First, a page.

Poor macroeconomic conditions and coronavirus to escalate Emergency (IPC Phase 4) outcomes by mid-2020
In early 2020, Crisis (IPC Phase 3) and Emergency (IPC Phase 4) outcomes were already pervasive as a result of household asset erosion during the conflict, complete depletion of 2019/20 cereal stocks, and poor macroeconomic conditions. In April, measures to limit the spread of COVID-19, an uptick in intercommunal conflict, and an increased likelihood of desert locust damage to crops are expected to increase the magnitude and severity of acute food insecurity within South Sudan by mid-2020. After accounting for planned humanitarian food assistance, FEWS NET anticipates that the population still in need of humanitarian food assistance from June to September 2020 will exceed previous projections of 6.48 million people. The total population in need of food assistance will likely be similar to or higher than in 2019.
From April to September, household access to food is anticipated to become increasingly constrained due to current and anticipated declines in household purchasing power. The impacts of movement restrictions due to COVID-19 and a likely decline in oil export earnings are expected to exacerbate prevailing poor macroeconomic conditions, with negative consequences for market-dependent households during the ongoing lean season. In key reference markets in Bor South, Wau, and Juba, the retail price of white sorghum will likely be 54-180 percent above the five-year average.
Food insecurity will be most severe in Jonglei, Upper Nile, Lakes, and Northern Bahr el Ghazal states and in parts of Greater Equatoria. Populations at the greatest risk of food insecurity include rural households with no livestock who face difficulty in accessing physical markets, food assistance, or fish due to insecurity or seasonal access constraints; newly returned IDPs and refugees; and poor, urban market-dependent households with few diversified income sources. Some households in Akobo and Duk of Jonglei are likely still in Catastrophe (IPC Phase 5), which is associated with an extreme lack of food even after exhausting potential coping strategies. Based on declining access to food and income sources through the July/August peak of the lean season, it is possible that additional vulnerable households could also deteriorate to Catastrophe (IPC Phase 5), especially in areas affected by seasonal floods or insecurity.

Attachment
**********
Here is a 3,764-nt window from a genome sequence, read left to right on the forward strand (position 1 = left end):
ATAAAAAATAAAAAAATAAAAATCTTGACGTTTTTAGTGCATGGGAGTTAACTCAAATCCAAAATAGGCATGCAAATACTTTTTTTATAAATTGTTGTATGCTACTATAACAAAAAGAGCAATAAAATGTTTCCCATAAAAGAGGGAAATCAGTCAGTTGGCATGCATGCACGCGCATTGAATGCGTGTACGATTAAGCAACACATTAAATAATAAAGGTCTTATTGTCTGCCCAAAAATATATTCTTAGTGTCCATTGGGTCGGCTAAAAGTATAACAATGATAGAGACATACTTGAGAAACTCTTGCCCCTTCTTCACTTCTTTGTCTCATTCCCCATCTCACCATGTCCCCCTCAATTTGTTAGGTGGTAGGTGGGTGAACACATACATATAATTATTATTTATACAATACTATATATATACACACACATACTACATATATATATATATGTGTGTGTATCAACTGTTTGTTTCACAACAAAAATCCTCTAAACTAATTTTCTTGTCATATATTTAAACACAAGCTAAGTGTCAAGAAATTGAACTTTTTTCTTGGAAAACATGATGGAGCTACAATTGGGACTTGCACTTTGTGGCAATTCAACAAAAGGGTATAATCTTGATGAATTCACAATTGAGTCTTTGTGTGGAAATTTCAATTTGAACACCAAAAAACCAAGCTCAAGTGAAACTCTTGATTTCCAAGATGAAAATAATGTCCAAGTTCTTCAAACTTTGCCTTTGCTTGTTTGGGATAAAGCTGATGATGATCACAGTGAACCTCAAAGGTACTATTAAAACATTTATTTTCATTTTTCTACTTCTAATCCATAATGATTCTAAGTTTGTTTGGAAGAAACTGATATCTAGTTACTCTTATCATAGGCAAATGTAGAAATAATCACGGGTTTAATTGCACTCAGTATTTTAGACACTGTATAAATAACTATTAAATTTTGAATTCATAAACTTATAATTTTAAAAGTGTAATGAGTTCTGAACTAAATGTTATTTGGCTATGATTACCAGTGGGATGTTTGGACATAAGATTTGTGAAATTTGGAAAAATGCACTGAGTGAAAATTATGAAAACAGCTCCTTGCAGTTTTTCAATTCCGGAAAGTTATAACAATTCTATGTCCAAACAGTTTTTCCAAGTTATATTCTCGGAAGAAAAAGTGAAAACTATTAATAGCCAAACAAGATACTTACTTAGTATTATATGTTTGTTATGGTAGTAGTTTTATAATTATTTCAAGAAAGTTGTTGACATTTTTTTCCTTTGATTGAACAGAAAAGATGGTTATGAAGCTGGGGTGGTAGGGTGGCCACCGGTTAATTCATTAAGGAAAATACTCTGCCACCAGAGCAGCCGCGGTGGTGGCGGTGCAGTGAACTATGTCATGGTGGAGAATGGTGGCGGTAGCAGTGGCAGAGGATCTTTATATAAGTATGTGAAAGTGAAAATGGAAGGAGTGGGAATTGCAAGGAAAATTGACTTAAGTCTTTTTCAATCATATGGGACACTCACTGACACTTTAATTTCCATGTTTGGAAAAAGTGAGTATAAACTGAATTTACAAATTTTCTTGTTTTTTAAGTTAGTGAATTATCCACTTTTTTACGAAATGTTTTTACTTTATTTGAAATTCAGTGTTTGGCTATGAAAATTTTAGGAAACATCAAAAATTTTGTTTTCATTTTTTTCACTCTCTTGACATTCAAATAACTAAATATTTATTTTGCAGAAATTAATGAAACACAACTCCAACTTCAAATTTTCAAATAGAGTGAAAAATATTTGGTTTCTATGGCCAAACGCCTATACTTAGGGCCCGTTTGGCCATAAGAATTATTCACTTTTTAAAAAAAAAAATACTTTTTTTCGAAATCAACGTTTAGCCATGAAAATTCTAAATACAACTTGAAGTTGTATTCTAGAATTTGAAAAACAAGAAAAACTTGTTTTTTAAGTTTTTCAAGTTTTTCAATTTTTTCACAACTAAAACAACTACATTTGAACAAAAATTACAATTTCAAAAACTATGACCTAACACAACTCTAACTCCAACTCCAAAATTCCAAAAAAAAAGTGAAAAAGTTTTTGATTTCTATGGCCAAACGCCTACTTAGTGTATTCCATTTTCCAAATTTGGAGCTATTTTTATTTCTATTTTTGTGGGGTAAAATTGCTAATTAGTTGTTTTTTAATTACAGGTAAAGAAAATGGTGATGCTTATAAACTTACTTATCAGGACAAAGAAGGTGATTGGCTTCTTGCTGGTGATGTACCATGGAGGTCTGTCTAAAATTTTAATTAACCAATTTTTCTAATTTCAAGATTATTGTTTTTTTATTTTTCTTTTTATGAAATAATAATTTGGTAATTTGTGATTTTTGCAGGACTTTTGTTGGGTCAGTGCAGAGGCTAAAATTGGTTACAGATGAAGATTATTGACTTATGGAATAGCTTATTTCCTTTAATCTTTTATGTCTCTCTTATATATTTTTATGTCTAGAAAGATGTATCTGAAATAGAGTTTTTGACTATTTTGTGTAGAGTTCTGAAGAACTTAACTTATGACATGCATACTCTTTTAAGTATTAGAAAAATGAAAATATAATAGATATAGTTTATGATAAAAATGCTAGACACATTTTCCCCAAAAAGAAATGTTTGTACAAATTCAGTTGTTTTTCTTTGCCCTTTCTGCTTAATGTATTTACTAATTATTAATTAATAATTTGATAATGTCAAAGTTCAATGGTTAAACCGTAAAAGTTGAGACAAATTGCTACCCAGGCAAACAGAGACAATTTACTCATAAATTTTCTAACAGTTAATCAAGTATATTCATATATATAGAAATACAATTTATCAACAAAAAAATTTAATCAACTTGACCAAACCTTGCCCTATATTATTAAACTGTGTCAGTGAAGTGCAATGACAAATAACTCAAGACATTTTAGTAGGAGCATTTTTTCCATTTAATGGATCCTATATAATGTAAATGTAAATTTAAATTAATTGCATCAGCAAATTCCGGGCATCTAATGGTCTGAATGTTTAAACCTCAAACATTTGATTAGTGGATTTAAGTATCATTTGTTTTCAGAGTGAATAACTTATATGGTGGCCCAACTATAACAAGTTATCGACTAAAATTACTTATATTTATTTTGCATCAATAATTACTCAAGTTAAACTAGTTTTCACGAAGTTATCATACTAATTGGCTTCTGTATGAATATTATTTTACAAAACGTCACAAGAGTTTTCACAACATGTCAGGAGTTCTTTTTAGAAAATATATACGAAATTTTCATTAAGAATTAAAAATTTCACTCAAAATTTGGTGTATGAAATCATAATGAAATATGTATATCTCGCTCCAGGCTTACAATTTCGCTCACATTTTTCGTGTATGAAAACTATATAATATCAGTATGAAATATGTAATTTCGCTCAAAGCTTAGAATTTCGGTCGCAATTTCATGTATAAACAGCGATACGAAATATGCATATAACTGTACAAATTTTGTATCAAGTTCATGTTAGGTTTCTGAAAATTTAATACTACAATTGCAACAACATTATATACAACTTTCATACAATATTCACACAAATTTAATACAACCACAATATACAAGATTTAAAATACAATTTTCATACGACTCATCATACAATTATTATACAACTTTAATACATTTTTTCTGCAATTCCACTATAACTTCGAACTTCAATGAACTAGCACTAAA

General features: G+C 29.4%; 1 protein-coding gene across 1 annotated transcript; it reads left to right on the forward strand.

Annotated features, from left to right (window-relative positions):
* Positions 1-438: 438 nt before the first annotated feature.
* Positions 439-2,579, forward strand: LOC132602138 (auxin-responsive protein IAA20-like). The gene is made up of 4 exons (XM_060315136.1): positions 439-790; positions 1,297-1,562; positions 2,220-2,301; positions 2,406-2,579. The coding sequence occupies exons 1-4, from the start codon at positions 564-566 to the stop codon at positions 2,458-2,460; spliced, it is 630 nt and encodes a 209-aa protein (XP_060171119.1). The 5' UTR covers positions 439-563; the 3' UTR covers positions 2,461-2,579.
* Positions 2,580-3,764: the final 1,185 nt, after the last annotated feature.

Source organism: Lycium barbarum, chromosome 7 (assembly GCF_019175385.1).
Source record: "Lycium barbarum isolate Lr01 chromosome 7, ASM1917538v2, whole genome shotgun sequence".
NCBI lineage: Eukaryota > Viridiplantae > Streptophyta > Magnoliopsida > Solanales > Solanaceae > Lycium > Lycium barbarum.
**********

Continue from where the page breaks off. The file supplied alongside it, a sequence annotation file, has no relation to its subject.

Humanitarian food assistance will remain critical to preventing more extreme outcomes. However, the monthly number of beneficiaries reached ranges from 1 to 2 million on average, remaining below the total population in need. Available distribution data on actual and planned beneficiaries in early 2020 indicate Crisis! (IPC Phase 3!) outcomes are most likely in parts of Greater Bahr el Ghazal as well as in parts of Jonglei, Upper Nile, and Eastern Equatoria. In April, WFP is targeting more than 2 million people with two-month food distributions and pre-positioning supplies prior to the rainfall season, but there are concerns that the indirect effects of COVID-19 could slow down implementation and delivery.
While movement restrictions related to COVID-19 do not currently restrict physical access to markets, household access to food and income sources will likely be affected to varying degrees as long as the restrictions remain in place. In the event that a resurgence of political conflict or more severe movement restrictions prevent populations from accessing food sources or restrict humanitarian access for a prolonged period, Famine (IPC Phase 5) would be possible in South Sudan. Urgent humanitarian assistance beyond currently planned levels will be required to save lives and protect livelihoods and prevent further occurrence of more extreme food insecurity outcomes.